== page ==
On His Jacques
Fresh Off the Boat
(Spiegel & Grau, 288 pp., $26)
Eddie Huang’s entertaining memoir, Fresh Off the Boat, contains what will probably turn out to be the top backhanded compliment of 2013. It comes near the end of the book, when the BaoHaus chef appears on the Food Network’s Ultimate Recipe Showdown. He’s a little sauced, and he’s already run out of the taping to use the john, to the horror of the show’s producers. He loses the competition, but chef Guy Fieri, the anti-Huang, tells him to keep cooking.
“I guess that’s kind of my shtick in general is like punk rock gentleman. You can sound-bite that.” The Observer was chatting with talk show host, entrepreneur, and editor Elliot Aronow, who had just released the second issue of his zine, Our Show with Elliot Aronow, and was celebrating with a party in the Yard at the Soho Grand. DJs Cosmo Baker and Prince Language were spinning classic funk and hip hop. The Observer spotted MTV’s Sway, Princeton “punkademic” Samuel Goldman and about half of Das Racist’s Greedhead labelmates.
Our Show takes its name from the variety show Mr. Aronow used to host at Santos Party House with guests like James Murphy and Andrew W.K., what he calls “my weird pothead version of Glenn O’Brien’s TV Party meets Charlie Rose.” For the zine, “My idea for it was to make it a punk GQ, take all the stuff that was supposed to be kind of bourgeois and bring it down from the mountain and say, ‘Ayo, you can do this.’” Both issues contain fashion advice from Brooklyn Tailors, whose Danny Lewis was at the party and told The Observer, “It’s like Elliot’s whole world. He spreads the word. You’ll probably see some of our stuff floating around.” Indeed, Mr. Aronow was sporting bespoke pants from the Williamsburg haberdasher, plus a green-on-white paisley Thom Browne for Brooks Brothers jacket and a white t-shirt from Uniqlo, “’cause I don’t care,” he said.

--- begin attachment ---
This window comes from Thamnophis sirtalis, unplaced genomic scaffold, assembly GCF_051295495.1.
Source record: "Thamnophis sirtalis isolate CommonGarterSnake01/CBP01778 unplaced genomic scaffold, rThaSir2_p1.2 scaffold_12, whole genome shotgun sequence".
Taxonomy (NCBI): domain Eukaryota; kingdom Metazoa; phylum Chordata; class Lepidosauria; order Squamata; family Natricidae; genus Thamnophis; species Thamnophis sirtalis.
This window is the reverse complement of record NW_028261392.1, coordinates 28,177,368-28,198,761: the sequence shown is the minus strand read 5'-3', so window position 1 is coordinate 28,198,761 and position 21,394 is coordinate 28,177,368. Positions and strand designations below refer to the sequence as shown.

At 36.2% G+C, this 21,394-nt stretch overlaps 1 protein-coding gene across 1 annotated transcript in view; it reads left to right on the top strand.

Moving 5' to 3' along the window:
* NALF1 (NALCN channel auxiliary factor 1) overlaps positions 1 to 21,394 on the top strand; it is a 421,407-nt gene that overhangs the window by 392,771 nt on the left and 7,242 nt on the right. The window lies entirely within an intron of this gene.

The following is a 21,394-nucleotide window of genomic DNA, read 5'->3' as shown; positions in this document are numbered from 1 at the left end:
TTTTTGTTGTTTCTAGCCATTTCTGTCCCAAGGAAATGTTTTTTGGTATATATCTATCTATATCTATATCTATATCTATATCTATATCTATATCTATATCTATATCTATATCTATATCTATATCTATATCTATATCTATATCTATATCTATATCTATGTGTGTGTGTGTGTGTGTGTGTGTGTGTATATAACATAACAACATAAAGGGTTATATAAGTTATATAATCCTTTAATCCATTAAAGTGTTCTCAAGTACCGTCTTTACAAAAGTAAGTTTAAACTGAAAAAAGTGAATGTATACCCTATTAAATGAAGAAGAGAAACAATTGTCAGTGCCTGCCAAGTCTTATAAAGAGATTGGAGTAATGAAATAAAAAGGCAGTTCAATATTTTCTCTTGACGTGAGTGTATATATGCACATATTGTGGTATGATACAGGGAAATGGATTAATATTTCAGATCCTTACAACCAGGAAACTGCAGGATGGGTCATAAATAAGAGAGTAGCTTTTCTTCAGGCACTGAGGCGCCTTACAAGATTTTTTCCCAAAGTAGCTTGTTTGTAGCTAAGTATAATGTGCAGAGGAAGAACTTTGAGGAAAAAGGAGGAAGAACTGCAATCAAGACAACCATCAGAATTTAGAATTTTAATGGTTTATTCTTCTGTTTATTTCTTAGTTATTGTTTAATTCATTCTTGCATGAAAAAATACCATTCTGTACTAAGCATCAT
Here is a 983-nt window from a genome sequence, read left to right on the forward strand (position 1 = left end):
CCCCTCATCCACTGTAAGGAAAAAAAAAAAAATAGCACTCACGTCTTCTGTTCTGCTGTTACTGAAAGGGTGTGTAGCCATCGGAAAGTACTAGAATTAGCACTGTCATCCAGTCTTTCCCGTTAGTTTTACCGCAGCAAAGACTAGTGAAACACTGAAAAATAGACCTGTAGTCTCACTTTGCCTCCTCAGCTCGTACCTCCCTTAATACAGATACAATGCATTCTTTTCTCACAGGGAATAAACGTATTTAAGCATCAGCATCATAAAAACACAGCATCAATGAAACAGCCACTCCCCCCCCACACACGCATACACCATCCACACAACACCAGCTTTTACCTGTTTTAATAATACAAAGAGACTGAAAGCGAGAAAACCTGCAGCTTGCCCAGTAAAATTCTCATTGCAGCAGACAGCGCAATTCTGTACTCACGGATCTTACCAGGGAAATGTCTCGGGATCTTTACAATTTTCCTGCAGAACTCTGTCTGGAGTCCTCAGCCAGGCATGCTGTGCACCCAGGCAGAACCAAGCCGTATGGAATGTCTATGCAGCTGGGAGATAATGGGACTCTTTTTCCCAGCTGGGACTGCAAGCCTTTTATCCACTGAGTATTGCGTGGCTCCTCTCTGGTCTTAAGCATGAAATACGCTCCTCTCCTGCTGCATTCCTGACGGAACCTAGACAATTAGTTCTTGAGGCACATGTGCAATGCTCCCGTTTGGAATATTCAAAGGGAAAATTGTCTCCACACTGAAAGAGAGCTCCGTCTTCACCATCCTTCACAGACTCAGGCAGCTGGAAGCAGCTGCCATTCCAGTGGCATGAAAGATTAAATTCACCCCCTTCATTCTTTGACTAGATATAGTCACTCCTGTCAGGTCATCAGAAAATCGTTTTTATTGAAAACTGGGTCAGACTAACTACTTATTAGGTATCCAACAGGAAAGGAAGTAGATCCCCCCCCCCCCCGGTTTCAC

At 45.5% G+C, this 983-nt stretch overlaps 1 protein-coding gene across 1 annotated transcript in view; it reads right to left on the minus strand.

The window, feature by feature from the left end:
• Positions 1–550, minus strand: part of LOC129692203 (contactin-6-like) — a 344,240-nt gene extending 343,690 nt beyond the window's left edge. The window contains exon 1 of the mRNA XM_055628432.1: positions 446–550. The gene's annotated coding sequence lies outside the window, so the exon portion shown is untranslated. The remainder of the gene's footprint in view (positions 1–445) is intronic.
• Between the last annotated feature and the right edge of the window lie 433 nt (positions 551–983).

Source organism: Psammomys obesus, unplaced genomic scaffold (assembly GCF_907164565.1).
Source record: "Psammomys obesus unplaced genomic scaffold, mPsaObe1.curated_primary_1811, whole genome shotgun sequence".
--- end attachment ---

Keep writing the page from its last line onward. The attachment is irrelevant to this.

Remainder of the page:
Back in June, the New York Observer published a piece by Manhattan restaurateur, blogger and soon-to-be-book-author Eddie Huang about Red Rooster chef Marcus Samuelsson, tied to the release of Samuelsson’s memoir, Yes, Chef. In it, Huang took a look at the cultural and culinary implications of Red Rooster, one of Harlem’s most critically hyped (and priciest) dining destinations.
Samuelsson did not take kindly to the piece then. And over a month and a half later, he’s still talking about it.
This morning, The Observer published a column by culinary bon vivant, chef, restaurant-owner, and writer Eddie Huang on the matter of Red Rooster, the Harlem fine-dining restaurant serving the nu-soul food of culinary darling Marcus Samuelsson, whose memoir Yes, Chef comes out this week. The reaction has been—to say the least—fiery.
Now, Marcus Samuelsson himself has weighed in.